The Century House heritage restoration is a development that almost never was.
Just nine months before the First World War ended, Annie Bridge’s name appeared on a City of Vancouver water permit for a red brick building on East 34th Avenue and Nanaimo Street. This was the start of a 103-year history of the B.K. Grocery, built by her husband -- a bricklayer from the U.K. -- Harry Bridge. Over the decades the corner store changed hands several times. In the 50s and 60s, the store was owned by Art Washbern. Born in Brooklyn New York, Washbern came to Canada in 1920 and Vancouver around 1923. Then from 1968 to 1986 the grocery was owned by the Mah family, originally from China.
Richard Wittstock, a principal at Domus Homes Group, first learned of the B.K. Grocery property in the summer of 2013. The Mah family had closed up shop and put the building up for sale and, as Wittstock tells it, a few builders had their eyes on tearing the building down to put up a duplex in its stead.
“I had worked on a number of heritage restoration projects throughout the Lower Mainland in my career and knew how challenging it was to do these types of projects so initially I wasn’t interested. But this little building kept calling out to me,” Wittstock said. Not a soothsayer, Wittstock explained the city had recently passed the Norquay Neighbourhood plan and he predicted the area would start burgeoning with young families that would be looking for a neighbourhood hub.
In early 2015, Wittstock met James Mah who grew up in the building with his siblings. The pair walked around the building and Mah told Wittstock about what life growing up in the building was like. Mah’s story must have been a compelling one as Wittstock bought the building with a new vision for the property and the weary building.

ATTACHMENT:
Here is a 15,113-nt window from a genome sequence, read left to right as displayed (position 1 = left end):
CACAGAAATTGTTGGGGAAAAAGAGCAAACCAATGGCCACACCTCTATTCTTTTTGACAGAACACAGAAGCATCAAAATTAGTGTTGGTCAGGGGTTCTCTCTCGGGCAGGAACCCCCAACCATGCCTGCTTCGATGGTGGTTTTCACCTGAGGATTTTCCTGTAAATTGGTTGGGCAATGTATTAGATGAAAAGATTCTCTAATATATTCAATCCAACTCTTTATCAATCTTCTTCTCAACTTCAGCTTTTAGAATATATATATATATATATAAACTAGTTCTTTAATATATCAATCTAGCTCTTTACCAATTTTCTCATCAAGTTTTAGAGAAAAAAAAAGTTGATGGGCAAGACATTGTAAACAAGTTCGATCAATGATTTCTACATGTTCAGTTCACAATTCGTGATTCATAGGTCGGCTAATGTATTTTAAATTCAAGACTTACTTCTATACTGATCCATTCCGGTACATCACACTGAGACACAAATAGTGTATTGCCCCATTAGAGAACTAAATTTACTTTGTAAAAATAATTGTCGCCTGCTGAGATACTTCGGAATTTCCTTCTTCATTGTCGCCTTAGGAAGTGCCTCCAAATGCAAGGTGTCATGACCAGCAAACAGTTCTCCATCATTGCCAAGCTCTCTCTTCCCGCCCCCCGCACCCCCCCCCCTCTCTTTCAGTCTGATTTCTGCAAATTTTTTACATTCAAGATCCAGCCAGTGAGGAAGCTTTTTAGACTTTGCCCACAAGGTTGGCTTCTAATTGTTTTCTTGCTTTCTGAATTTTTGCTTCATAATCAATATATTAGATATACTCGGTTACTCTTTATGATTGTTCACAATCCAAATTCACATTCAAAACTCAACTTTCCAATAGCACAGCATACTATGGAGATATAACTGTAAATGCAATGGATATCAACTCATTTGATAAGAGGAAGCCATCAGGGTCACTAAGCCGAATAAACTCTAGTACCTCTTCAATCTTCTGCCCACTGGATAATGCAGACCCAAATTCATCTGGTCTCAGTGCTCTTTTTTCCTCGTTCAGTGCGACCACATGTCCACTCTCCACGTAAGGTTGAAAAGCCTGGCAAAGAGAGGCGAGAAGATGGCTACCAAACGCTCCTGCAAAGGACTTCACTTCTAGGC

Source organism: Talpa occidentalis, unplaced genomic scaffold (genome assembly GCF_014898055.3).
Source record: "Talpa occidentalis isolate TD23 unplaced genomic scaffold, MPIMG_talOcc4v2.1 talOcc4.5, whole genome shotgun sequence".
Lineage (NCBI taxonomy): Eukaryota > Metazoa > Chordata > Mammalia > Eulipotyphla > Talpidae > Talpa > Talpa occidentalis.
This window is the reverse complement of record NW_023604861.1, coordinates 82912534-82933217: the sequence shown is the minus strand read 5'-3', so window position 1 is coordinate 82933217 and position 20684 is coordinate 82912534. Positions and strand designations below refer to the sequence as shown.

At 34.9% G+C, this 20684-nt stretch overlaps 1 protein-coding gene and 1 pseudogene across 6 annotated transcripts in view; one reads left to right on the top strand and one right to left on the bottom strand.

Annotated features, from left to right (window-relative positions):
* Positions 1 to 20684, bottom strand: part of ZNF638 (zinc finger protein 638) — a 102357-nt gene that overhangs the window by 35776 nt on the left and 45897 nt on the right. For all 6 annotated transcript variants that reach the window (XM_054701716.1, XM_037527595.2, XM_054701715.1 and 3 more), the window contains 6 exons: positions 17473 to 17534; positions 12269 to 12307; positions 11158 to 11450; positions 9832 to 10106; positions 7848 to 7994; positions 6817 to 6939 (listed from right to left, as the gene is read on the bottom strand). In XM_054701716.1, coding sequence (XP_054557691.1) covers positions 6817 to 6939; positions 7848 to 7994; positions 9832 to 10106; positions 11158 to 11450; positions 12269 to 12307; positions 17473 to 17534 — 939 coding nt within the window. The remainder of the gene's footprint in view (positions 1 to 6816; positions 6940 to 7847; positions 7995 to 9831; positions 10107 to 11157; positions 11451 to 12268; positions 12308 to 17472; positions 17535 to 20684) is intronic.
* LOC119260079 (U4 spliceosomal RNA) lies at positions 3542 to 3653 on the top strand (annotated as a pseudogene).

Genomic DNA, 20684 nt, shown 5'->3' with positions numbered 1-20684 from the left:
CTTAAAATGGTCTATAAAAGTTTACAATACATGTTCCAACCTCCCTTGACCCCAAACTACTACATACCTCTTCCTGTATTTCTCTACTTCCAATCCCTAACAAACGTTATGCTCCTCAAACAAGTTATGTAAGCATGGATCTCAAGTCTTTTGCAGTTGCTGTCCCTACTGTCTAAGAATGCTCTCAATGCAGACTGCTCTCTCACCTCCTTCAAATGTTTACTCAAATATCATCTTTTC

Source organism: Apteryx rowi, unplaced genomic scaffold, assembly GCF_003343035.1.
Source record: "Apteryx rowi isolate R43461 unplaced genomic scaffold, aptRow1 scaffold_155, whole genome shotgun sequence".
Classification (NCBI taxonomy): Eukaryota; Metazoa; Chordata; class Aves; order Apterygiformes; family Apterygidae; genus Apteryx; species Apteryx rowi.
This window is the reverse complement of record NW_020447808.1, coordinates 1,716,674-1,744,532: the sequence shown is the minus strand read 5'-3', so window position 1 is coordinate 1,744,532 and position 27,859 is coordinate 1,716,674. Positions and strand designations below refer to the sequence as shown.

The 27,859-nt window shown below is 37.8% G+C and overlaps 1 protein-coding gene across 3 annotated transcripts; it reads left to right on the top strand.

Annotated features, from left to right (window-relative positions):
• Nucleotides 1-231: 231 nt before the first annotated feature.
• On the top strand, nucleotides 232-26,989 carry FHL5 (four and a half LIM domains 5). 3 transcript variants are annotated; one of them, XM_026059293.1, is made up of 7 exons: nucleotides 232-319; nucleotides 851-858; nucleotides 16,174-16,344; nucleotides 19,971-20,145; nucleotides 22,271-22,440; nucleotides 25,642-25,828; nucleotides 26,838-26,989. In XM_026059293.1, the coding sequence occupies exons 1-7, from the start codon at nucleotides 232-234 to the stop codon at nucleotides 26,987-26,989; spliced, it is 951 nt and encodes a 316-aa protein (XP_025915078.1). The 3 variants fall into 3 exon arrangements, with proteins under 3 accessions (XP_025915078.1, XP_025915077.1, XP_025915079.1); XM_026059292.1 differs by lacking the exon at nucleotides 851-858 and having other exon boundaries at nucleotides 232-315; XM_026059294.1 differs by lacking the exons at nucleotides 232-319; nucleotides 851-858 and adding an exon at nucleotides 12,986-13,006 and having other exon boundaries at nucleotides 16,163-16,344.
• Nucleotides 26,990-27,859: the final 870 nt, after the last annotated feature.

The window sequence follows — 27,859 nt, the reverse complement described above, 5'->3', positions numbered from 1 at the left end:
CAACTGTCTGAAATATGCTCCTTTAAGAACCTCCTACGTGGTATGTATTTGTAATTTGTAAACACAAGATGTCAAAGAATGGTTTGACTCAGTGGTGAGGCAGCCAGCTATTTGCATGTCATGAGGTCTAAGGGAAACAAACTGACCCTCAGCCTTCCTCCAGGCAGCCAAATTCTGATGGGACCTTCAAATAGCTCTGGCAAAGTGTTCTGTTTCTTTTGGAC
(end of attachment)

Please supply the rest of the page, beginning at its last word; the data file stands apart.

That vision? To create high-quality, stylish family-oriented housing on the site and to once again turn the commercial space into a focal point of the community.
In what Wittstock describes as a “really painful” process, he got the project fully permitted by the City of Vancouver toward the end of 2019. Construction started in early 2020, just as the coronavirus (COVID-19) pandemic hit.
“The City leaders may say they want to see more projects like this, but the bureaucracy at the staff level makes projects like this extraordinarily difficult if not impossible,” said Wittstock in an aside.
The Century House development includes four contemporary city homes, only two of which are still for sale. The two three-bed two-bath townhomes have full-floor master suites, spacious floorplans, fully equipped kitchens, and outdoor living space. The townhomes also come with a $1,296,800 price tag.
The heritage retail space itself is also still available. According to Leah Kenney at Icon Marketing Inc. the former grocery has gotten lots of interest from coffee roasters and family-run cafes.
As for the restoration of B.K. Grocer, it's involved a lot of deconstruction first. Several layers of paint are being removed this spring to expose the building’s original red brick. Formwerks Architectural Inc. is carrying out the restoration, rebuilding the old wooden storefront and bringing the building up to modern seismic code.
“We’ve added several tons of concrete and steel to reinforce the brick structure which will ensure that this building will stand for at least another 100 years,” Richard Wittstock said. “I think the retention of heritage is important in a young city like Vancouver. We don’t have that much heritage to begin with, so when you see a rare building like this one (one of the only examples of a structural brick building outside of Downtown Vancouver), you want to avoid losing it if possible.”
To learn more about the history of this heritage grocery store, an extensive historical summary was written by Christine Hagemoen on behalf of Domus Homes.
Century House is expected to be completed by this summer.